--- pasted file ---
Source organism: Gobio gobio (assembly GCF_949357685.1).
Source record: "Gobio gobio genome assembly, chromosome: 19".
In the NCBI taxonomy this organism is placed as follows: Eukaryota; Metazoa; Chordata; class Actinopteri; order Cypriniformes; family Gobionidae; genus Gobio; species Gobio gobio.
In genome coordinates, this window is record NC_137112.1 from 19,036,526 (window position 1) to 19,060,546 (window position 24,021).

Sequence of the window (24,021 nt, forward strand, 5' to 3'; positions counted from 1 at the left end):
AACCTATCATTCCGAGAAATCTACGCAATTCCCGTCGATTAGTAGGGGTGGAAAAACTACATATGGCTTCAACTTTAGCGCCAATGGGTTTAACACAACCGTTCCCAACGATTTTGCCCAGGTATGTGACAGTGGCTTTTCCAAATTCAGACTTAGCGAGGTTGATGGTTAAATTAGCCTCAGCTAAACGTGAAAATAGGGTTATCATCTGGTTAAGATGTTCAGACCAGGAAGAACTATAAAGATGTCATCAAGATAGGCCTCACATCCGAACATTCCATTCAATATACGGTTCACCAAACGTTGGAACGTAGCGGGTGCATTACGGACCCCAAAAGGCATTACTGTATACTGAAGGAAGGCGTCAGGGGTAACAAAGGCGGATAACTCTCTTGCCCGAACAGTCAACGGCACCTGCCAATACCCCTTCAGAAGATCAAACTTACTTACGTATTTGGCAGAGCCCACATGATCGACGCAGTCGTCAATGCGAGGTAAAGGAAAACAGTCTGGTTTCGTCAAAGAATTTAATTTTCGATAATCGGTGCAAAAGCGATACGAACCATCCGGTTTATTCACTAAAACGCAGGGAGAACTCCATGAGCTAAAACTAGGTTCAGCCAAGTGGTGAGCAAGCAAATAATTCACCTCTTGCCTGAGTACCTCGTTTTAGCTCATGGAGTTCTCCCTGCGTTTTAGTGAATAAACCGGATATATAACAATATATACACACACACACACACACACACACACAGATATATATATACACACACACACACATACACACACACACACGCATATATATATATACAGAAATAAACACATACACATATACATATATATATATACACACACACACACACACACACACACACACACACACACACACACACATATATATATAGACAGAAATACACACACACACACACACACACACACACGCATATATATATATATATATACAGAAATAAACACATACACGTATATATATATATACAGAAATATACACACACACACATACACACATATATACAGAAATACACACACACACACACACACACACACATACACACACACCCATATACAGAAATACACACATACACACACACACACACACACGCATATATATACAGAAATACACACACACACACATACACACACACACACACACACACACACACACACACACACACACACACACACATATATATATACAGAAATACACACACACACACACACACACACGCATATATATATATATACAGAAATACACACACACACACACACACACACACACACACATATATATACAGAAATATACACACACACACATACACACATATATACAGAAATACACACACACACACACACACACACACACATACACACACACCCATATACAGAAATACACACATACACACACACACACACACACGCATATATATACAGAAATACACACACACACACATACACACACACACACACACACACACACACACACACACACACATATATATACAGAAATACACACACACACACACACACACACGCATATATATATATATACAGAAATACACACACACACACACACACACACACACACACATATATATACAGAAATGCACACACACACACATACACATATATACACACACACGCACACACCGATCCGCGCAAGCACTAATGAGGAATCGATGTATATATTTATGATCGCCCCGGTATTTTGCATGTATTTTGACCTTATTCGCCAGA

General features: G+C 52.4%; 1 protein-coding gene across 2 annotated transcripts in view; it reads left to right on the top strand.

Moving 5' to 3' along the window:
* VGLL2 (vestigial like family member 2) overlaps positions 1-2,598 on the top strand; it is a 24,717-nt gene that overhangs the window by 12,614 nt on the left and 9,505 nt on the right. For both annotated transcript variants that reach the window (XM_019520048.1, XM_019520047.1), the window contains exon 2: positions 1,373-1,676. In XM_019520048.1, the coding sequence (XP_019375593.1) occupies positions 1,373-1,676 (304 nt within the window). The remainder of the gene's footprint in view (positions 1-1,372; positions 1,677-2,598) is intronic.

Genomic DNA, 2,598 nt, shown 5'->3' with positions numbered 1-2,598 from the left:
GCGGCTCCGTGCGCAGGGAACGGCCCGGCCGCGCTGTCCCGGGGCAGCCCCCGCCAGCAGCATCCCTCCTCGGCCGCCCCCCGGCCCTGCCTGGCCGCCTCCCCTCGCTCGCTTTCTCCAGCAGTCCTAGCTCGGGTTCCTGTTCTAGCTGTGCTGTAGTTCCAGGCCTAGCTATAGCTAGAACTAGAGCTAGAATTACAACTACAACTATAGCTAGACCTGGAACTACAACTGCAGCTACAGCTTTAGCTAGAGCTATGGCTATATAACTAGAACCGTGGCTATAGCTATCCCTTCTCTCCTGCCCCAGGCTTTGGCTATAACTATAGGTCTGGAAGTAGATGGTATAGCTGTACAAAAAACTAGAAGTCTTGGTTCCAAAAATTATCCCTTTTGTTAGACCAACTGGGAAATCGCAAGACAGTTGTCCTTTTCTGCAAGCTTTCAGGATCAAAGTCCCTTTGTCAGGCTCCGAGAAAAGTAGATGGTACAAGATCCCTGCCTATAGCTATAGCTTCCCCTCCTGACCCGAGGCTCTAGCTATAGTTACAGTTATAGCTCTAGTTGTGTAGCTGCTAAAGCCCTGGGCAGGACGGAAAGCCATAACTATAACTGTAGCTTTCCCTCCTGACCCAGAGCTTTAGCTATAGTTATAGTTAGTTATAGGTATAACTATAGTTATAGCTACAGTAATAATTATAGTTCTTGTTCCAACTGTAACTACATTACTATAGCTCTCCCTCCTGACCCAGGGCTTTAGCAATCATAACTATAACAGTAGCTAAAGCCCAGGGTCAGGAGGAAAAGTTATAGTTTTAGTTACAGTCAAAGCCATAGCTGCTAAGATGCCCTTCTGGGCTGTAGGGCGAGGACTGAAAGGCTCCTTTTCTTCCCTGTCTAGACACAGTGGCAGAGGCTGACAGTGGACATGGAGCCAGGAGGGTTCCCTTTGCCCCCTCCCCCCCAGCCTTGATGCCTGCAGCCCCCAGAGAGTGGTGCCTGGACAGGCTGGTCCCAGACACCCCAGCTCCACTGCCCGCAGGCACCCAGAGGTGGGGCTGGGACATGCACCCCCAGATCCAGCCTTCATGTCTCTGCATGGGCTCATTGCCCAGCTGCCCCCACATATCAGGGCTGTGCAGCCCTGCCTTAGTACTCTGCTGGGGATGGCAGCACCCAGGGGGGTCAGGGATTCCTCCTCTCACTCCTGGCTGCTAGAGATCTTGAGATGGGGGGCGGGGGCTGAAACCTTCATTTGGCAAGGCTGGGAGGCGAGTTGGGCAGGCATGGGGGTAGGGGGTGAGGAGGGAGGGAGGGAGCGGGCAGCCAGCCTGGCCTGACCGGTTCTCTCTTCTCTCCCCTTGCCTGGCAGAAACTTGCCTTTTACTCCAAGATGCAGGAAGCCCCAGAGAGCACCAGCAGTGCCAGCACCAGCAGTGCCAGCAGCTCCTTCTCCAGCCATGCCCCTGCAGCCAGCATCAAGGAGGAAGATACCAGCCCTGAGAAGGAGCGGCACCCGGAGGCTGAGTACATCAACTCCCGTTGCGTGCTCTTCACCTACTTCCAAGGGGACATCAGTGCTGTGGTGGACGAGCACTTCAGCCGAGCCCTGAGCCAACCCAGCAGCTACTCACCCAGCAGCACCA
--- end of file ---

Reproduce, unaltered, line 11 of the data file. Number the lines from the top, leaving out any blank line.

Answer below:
GCGGCTCCGTGCGCAGGGAACGGCCCGGCCGCGCTGTCCCGGGGCAGCCCCCGCCAGCAGCATCCCTCCTCGGCCGCCCCCCGGCCCTGCCTGGCCGCCTCCCCTCGCTCGCTTTCTCCAGCAGTCCTAGCTCGGGTTCCTGTTCTAGCTGTGCTGTAGTTCCAGGCCTAGCTATAGCTAGAACTAGAGCTAGAATTACAACTACAACTATAGCTAGACCTGGAACTACAACTGCAGCTACAGCTTTAGCTAGAGCTATGGCTATATAACTAGAACCGTGGCTATAGCTATCCCTTCTCTCCTGCCCCAGGCTTTGGCTATAACTATAGGTCTGGAAGTAGATGGTATAGCTGTACAAAAAACTAGAAGTCTTGGTTCCAAAAATTATCCCTTTTGTTAGACCAACTGGGAAATCGCAAGACAGTTGTCCTTTTCTGCAAGCTTTCAGGATCAAAGTCCCTTTGTCAGGCTCCGAGAAAAGTAGATGGTACAAGATCCCTGCCTATAGCTATAGCTTCCCCTCCTGACCCGAGGCTCTAGCTATAGTTACAGTTATAGCTCTAGTTGTGTAGCTGCTAAAGCCCTGGGCAGGACGGAAAGCCATAACTATAACTGTAGCTTTCCCTCCTGACCCAGAGCTTTAGCTATAGTTATAGTTAGTTATAGGTATAACTATAGTTATAGCTACAGTAATAATTATAGTTCTTGTTCCAACTGTAACTACATTACTATAGCTCTCCCTCCTGACCCAGGGCTTTAGCAATCATAACTATAACAGTAGCTAAAGCCCAGGGTCAGGAGGAAAAGTTATAGTTTTAGTTACAGTCAAAGCCATAGCTGCTAAGATGCCCTTCTGGGCTGTAGGGCGAGGACTGAAAGGCTCCTTTTCTTCCCTGTCTAGACACAGTGGCAGAGGCTGACAGTGGACATGGAGCCAGGAGGGTTCCCTTTGCCCCCTCCCCCCCAGCCTTGATGCCTGCAGCCCCCAGAGAGTGGTGCCTGGACAGGCTGGTCCCAGACACCCCAGCTCCACTGCCCGCAGGCACCCAGAGGTGGGGCTGGGACATGCACCCCCAGATCCAGCCTTCATGTCTCTGCATGGGCTCATTGCCCAGCTGCCCCCACATATCAGGGCTGTGCAGCCCTGCCTTAGTACTCTGCTGGGGATGGCAGCACCCAGGGGGGTCAGGGATTCCTCCTCTCACTCCTGGCTGCTAGAGATCTTGAGATGGGGGGCGGGGGCTGAAACCTTCATTTGGCAAGGCTGGGAGGCGAGTTGGGCAGGCATGGGGGTAGGGGGTGAGGAGGGAGGGAGGGAGCGGGCAGCCAGCCTGGCCTGACCGGTTCTCTCTTCTCTCCCCTTGCCTGGCAGAAACTTGCCTTTTACTCCAAGATGCAGGAAGCCCCAGAGAGCACCAGCAGTGCCAGCACCAGCAGTGCCAGCAGCTCCTTCTCCAGCCATGCCCCTGCAGCCAGCATCAAGGAGGAAGATACCAGCCCTGAGAAGGAGCGGCACCCGGAGGCTGAGTACATCAACTCCCGTTGCGTGCTCTTCACCTACTTCCAAGGGGACATCAGTGCTGTGGTGGACGAGCACTTCAGCCGAGCCCTGAGCCAACCCAGCAGCTACTCACCCAGCAGCACCA